Input the total number of cameras you will want to be able to view remotely and the calculator will determine the amount of data being sent. Remember, all cameras come with a secondary "Substream" used for streaming the cameras at a lower quality while retaining full record quality.
Want more information about what internet upload speed you need to watch your security cameras remotely? Here's a guide about our minimum recommendations and with information on how to test your network connection speed at both your sending and receiving locations.
Not all 1080P cameras are created equal. Here's a guide with more information about what happens if a camera's processor has a slow bitrate.
Stuck on the H.265 Option?
Our 2018 line (and a few other company's 2018 lines) records with a new more efficient file H.265 compression, so that you can stream video about at almost half the normal bitrate with the about the same quality recording. H.265 replaces H.264. H.26X is block-oriented motion-compensation-based video compression. In plain english, H.26X, rather than updating the whole frame at every refresh, splits the screen into horizontal and vertical grids and only updates the grids with changes. H.265 increases the flexibility of these grid containers so that surveillance video stream uses less bitrate than H.264. (The new line is backwards compatible with H.264.)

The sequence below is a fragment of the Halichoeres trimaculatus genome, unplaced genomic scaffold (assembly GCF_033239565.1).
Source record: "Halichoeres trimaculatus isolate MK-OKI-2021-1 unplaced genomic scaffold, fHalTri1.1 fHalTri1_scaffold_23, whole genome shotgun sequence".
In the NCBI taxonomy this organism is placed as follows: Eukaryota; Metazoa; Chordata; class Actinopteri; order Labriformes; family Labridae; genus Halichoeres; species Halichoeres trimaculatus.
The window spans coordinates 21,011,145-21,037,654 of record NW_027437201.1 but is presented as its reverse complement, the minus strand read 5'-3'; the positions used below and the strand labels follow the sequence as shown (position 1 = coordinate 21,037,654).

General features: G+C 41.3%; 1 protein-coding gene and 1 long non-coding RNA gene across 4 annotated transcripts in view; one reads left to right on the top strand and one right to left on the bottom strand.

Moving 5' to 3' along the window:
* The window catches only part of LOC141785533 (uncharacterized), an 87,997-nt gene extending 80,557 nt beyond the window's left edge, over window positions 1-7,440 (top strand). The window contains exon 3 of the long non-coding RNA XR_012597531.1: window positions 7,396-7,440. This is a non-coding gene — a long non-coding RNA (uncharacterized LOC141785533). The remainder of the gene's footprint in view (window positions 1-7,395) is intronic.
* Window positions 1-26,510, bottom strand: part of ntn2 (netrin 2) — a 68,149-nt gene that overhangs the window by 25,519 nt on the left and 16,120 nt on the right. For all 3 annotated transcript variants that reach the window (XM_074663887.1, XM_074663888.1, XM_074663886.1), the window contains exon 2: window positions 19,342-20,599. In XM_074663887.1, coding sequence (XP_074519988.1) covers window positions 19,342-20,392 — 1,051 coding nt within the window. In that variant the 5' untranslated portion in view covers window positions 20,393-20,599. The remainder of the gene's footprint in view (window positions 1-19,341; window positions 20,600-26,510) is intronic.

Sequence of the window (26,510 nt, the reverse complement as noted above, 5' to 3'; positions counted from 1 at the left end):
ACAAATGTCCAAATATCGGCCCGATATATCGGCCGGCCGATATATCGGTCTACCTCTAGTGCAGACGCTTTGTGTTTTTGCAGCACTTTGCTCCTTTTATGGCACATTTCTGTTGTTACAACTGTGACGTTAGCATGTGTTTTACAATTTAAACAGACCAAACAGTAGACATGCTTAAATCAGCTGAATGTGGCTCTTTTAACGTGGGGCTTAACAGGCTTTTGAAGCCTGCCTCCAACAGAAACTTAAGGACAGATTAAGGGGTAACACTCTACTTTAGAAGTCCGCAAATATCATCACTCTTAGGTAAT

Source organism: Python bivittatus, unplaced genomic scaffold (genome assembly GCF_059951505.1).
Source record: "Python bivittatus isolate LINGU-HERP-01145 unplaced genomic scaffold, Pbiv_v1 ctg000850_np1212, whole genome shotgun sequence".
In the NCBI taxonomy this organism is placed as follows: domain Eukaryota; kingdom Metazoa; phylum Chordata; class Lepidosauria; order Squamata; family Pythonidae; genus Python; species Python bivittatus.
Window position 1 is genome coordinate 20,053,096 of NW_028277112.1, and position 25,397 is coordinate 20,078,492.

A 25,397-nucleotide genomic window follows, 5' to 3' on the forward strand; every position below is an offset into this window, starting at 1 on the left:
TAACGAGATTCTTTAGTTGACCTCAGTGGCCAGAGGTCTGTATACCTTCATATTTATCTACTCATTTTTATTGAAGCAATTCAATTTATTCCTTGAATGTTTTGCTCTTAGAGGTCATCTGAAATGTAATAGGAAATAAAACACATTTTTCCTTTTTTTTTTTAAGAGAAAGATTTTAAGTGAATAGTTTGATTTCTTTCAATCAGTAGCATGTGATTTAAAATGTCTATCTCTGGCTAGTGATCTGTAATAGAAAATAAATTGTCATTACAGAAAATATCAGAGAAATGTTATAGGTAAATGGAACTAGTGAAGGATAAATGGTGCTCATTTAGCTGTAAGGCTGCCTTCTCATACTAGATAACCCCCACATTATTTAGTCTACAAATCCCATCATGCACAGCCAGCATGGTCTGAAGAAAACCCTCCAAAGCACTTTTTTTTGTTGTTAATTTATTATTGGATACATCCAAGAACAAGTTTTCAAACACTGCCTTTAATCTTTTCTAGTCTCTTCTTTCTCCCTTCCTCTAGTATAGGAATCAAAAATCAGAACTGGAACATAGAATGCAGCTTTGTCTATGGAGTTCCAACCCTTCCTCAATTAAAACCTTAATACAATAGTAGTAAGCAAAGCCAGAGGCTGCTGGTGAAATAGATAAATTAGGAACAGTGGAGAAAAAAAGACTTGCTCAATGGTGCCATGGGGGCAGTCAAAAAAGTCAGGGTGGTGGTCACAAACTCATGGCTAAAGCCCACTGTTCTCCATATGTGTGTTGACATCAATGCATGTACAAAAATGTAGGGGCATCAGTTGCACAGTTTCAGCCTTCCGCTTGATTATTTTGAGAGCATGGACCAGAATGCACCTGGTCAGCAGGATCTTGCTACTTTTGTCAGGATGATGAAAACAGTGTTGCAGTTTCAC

If you don't know what encoder version you have, use H.264 as that is more common.
Use H.265 and Substream Viewing To Lower Upload Requirements
When viewing cameras with H.265 and substream you dramatically lower the bitrate and therefore the upload speed requirements of your network.